We have designed a low-cost, reusable incubation system that allows cells to be cultured in either plated or suspension culture under complete atmospheric control for radiotracer characterization. We demonstrate its utility here in the first quantification of the hypoxia-dependent accumulation of 64Cu-diacetyl bis(N4-methylthiosemicarbazone) (64Cu-ATSM) in adult rat ventricular myocytes (ARVMs).
ARVMs were allowed to adhere overnight in 9 cm culture plates (2×105 cells/dish) or were used in suspension culture, placed inside the chamber and equilibrated with either oxic (95 or 21% O2/5% CO2) or anoxic gas (95% N2/5% CO2). 64Cu-ATSM of 100 kBq was administered, and the cells were incubated for 30 or 60 min. Cells were then harvested, counted and fractionated to determine intracellular 64Cu biodistribution.
After 1 h, the average cellular 64Cu retention in plated ARVMs under oxygenated conditions was 23.9±2.5 mBq/cell (95% O2), increasing to 27.3±5.1 under 21% O2 (P<0.05) and to 36.1±3.1 under 0% O2 (P<0.05). When ARVMs were cultured in suspension, normoxic–hypoxic contrast was less marked but still significant [63.2±14.1 vs. 53.4±10.9% mBq/cell after 30 min (P<0.05)]. Sixty percent of tracer accumulated in the cytosol, and, although total cellular retention increased during hypoxia, there was no enrichment in any particular cellular compartment.
This apparatus allows the conduction of radiotracer uptake studies in cells under complete atmospheric control, as evidenced by our first demonstration of the hypoxia-dependent uptake of 64Cu-ATSM in ventricular myocytes. It is ideally suited for screening, validating and characterizing novel hypoxia-selective radiotracers.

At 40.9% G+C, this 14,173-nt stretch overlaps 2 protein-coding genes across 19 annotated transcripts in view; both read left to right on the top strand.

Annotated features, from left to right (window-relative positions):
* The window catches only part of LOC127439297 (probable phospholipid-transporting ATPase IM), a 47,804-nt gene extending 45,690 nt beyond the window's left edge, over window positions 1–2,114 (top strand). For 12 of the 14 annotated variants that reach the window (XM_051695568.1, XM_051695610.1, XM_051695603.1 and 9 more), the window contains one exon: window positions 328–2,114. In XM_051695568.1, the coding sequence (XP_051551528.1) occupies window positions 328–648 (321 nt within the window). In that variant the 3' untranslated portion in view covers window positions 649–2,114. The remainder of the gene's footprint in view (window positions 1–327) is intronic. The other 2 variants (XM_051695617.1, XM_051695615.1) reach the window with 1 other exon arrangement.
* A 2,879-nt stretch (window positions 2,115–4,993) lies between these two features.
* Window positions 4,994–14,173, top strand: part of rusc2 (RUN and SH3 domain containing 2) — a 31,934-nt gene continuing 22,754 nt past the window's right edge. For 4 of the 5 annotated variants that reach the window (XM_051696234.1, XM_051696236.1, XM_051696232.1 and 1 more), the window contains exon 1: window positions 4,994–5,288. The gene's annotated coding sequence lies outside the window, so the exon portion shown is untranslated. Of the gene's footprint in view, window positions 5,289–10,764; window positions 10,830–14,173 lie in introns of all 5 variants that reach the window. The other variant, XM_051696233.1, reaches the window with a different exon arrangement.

Department of Imaging Chemistry and Biology, Division of Imaging Sciences and Biomedical Engineering, King’s College London, BHF Centre of Research Excellence, King’s Health Partners, St Thomas’ Hospital, London, UK
Correspondence to Richard Southworth, PhD, Department of Imaging Chemistry and Biology, Division of Imaging Sciences and Biomedical Engineering, King’s College London, BHF Centre of Research Excellence, King’s Health Partners, St Thomas’ Hospital, Lambeth Palace Rd, London SE1 7EH, UK Tel: +44 207 188 5435; fax: +44 207 188 8449; e-mail: firstname.lastname@example.org
Received February 5, 2013
Accepted June 6, 2013